Vibrio parahaemolyticus is a leading cause of seafood-borne diarrheal disease and a multidrug resistant emerging pathogen. Although it is known that one of the type 3 secretion systems (T3SS2) plays an essential role in bacterial colonization and diarrheal disease, the assembly of a functional T3SS2 apparatus and the effectors that are responsible for pathological alterations during infection are not completely defined. Continued existence of this gap represents an important problem because, until it is filled, the likelihood that pharmacological intervention of V. parahaemolyticus infection by targeting specific virulence factors is remote. The long-term goal is to harness the medical benefits that are offered by defining T3SS2 apparatus assembly and the function of effector proteins during V. parahaemolyticus infection. The overall objective here is to identify proteins that are required for the assembly of functional T3SS2 apparatus and enhancing intestinal cell proliferation. The central hypothesis is that VopI, an essential component for the assembly of functional T3SS2 apparatus, also serves as an effector protein to regulate intestinal cell proliferation for the benefit of intestinal colonization. This hypothesis has been formulated on the basis of our own preliminary data that deletion of VopI blocked the secretion and translocation of T3SS2 substrates and VopI itself can be translocated by T3SS2 into host cell nucleus to regulate cell proliferation and bacterial colonization. The rationale for the proposed research is that, once the role of VopI in the assembly of T3SS2 apparatus and epithelial cell proliferation is elucidated, both T3SS2 assembly and intestinal epithelial cell proliferation could be pharmacologically modulated, resulting in new and innovative approaches for the prevention and treatment of infection with V. parahaemolyticus. Furthermore, the results obtained from this study will shed new light on the role of T3SS apparatus protein as an effector both in vitro and in vivo during bacterial infection. Guided by strong preliminary data, this hypothesis will be tested by pursuing three specific aims: 1) Define the role of VopI as a structural component in the assembly of T3SS2 apparatus; 2) Define the mechanisms by which VopI, as an effector, promotes cell proliferation; and 3) Define the role of VopI as an effector in vivo using an infant rabbit model. In the first aim, we will determine VopI localization, its interaction partners within the T3SS2 apparatus and its effect on T3SS2 biogenesis using electron microscopy, confocal microscopy and biochemical approaches. In the second aim, we will elucidate the mechanism of VopI-mediated cell proliferation. Particularly, we will determine the biological significance of the interaction between VopI and a host nucleolar protein, EBP2. In the third aim, we will determine the role of VopI, as an effector, in intestinal cell proliferation in vivo and the contribution of cell proliferation to bacterial colonization and virulence.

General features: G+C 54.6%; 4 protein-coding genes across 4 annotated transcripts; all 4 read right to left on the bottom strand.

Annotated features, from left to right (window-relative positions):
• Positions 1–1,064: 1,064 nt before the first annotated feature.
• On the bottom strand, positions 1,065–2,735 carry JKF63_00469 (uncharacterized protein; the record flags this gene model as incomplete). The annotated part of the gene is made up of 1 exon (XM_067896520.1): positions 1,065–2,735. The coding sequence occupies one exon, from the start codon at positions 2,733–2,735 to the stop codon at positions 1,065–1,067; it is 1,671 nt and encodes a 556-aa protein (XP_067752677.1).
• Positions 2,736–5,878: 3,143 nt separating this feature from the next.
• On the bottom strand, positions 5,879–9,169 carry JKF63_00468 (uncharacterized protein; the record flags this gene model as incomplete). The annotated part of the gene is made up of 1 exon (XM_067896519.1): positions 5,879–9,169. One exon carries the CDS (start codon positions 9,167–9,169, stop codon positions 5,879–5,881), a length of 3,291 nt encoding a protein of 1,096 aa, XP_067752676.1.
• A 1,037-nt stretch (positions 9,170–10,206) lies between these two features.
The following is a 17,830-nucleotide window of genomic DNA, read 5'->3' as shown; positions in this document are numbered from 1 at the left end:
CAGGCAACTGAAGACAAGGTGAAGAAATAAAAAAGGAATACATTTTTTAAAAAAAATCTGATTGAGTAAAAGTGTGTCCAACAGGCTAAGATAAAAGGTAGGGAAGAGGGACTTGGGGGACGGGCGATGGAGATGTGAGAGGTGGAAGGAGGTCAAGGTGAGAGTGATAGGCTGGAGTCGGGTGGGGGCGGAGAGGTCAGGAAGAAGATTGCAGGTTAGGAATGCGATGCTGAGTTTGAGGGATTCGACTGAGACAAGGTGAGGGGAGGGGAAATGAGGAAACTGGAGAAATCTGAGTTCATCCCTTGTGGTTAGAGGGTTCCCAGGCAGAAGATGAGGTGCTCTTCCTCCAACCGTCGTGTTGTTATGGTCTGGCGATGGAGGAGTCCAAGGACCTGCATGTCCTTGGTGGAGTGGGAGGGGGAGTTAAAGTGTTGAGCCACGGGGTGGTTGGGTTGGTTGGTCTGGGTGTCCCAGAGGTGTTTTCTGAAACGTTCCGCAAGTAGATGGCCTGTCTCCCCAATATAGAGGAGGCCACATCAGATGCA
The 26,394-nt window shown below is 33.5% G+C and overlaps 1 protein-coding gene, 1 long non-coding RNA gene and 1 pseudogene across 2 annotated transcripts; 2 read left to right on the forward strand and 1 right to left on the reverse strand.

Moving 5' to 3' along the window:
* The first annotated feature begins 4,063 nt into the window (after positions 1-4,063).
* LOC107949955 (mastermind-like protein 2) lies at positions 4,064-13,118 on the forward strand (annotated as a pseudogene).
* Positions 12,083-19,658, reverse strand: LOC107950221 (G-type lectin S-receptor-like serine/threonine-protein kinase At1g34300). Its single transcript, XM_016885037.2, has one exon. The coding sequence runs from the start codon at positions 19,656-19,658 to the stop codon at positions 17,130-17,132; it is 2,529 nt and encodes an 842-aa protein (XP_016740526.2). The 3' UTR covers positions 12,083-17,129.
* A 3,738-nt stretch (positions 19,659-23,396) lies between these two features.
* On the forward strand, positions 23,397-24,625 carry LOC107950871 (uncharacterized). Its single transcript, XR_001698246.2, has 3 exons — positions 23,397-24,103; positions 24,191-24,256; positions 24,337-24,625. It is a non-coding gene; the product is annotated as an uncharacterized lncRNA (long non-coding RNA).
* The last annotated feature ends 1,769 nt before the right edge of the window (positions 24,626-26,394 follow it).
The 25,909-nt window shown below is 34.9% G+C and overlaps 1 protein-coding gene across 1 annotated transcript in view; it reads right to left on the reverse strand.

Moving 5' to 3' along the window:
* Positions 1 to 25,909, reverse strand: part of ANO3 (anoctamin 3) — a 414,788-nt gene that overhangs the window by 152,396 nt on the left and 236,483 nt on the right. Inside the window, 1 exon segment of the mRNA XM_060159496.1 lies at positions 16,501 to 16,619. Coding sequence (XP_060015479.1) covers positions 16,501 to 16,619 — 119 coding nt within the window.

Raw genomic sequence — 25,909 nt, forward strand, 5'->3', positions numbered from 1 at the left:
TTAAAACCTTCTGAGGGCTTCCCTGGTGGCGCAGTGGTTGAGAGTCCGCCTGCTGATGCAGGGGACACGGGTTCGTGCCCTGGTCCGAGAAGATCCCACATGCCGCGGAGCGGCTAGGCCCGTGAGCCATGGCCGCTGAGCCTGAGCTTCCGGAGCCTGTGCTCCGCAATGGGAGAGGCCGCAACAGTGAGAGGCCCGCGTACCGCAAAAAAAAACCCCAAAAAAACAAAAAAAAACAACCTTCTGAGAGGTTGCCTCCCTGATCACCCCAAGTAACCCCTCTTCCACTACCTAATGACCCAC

The proposed research is relevant to public health because the discoveries of the mechanisms for VopI-mediated intestinal cell proliferation and the contribution of cell proliferation to colonization are ultimately expected to increase understanding of the pathogenesis of V. parahaemolyticus. Thus, the project is relevant to part of NIH?s mission because the outcomes of the study will contribute to the development of innovative approaches for the treatment of infection by V. parahaemolyticus and potentially other enteric pathogens.